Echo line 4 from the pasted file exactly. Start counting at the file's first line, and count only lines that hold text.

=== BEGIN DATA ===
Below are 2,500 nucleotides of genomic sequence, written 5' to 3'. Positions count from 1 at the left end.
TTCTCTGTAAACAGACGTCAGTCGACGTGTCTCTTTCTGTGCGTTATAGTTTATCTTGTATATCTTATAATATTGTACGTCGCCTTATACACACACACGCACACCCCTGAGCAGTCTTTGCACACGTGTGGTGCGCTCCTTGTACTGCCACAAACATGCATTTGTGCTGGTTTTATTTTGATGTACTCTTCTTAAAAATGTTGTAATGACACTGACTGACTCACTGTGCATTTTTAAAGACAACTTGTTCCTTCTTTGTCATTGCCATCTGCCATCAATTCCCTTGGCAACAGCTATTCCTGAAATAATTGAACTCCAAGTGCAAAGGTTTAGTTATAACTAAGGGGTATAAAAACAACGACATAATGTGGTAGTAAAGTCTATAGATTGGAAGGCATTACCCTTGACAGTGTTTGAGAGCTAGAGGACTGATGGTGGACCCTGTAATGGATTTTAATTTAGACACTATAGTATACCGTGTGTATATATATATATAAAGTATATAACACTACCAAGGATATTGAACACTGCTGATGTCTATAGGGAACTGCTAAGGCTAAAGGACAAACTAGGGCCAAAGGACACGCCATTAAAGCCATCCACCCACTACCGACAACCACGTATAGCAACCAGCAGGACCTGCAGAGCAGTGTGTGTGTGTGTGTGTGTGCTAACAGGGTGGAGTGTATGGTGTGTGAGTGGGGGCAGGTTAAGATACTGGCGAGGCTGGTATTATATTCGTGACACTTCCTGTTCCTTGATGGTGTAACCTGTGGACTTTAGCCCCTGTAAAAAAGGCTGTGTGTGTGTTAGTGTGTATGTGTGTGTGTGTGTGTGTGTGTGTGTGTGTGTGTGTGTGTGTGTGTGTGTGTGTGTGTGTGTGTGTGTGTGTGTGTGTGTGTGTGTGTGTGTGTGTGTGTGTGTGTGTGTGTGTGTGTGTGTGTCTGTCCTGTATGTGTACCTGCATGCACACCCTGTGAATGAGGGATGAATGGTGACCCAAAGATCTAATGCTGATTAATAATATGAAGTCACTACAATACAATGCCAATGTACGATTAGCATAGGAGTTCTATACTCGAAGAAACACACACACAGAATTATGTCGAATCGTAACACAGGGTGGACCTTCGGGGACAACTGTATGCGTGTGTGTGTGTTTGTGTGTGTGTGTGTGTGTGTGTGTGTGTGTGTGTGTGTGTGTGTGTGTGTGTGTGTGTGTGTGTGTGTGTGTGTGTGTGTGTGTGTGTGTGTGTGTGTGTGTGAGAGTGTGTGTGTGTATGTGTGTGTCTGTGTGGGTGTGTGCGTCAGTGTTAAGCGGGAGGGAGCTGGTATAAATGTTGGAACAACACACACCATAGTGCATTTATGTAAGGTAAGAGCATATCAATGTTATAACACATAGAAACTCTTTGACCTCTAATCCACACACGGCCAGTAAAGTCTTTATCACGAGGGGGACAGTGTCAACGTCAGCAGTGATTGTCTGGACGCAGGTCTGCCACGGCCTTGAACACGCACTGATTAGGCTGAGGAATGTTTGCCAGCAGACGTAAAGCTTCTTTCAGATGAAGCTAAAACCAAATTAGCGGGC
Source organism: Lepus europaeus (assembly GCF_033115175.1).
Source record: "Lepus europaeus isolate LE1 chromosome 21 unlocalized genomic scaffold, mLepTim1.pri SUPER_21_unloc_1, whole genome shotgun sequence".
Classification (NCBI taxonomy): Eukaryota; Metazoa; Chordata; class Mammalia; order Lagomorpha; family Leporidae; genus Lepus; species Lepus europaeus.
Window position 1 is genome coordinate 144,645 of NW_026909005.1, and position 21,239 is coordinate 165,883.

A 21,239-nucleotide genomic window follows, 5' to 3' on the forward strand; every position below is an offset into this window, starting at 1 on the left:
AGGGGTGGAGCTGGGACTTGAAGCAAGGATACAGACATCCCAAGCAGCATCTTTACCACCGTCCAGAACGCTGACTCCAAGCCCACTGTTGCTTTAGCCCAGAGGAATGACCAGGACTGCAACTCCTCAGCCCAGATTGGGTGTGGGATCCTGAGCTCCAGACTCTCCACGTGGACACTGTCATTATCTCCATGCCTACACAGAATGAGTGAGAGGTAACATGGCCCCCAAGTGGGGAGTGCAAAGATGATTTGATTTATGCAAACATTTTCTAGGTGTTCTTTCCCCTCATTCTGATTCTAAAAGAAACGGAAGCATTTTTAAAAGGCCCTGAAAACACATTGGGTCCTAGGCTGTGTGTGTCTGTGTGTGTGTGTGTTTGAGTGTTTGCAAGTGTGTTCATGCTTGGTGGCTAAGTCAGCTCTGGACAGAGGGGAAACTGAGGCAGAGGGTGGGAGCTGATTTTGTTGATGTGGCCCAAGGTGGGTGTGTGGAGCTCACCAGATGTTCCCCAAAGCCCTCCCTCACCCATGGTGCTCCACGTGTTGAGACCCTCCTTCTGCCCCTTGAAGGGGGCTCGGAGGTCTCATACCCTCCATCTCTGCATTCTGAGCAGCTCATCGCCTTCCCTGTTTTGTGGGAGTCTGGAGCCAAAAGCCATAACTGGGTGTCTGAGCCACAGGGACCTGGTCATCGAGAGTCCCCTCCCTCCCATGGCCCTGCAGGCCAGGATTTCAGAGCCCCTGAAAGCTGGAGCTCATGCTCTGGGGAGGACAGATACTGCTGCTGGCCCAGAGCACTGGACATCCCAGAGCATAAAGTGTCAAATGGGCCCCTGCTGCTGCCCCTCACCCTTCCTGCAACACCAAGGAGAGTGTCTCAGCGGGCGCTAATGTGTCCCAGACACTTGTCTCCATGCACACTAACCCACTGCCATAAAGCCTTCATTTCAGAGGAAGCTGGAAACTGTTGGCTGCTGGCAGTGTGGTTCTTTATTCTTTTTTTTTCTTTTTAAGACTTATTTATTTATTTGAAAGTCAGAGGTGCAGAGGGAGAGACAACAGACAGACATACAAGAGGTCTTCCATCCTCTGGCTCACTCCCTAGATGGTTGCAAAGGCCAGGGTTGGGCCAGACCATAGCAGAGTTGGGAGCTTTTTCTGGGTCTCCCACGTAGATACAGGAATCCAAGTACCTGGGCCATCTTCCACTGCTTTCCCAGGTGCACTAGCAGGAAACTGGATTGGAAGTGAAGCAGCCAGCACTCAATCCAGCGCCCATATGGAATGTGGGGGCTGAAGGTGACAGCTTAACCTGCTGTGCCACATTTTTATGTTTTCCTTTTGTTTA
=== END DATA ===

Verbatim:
Source record: "Lepus europaeus isolate LE1 chromosome 21 unlocalized genomic scaffold, mLepTim1.pri SUPER_21_unloc_1, whole genome shotgun sequence".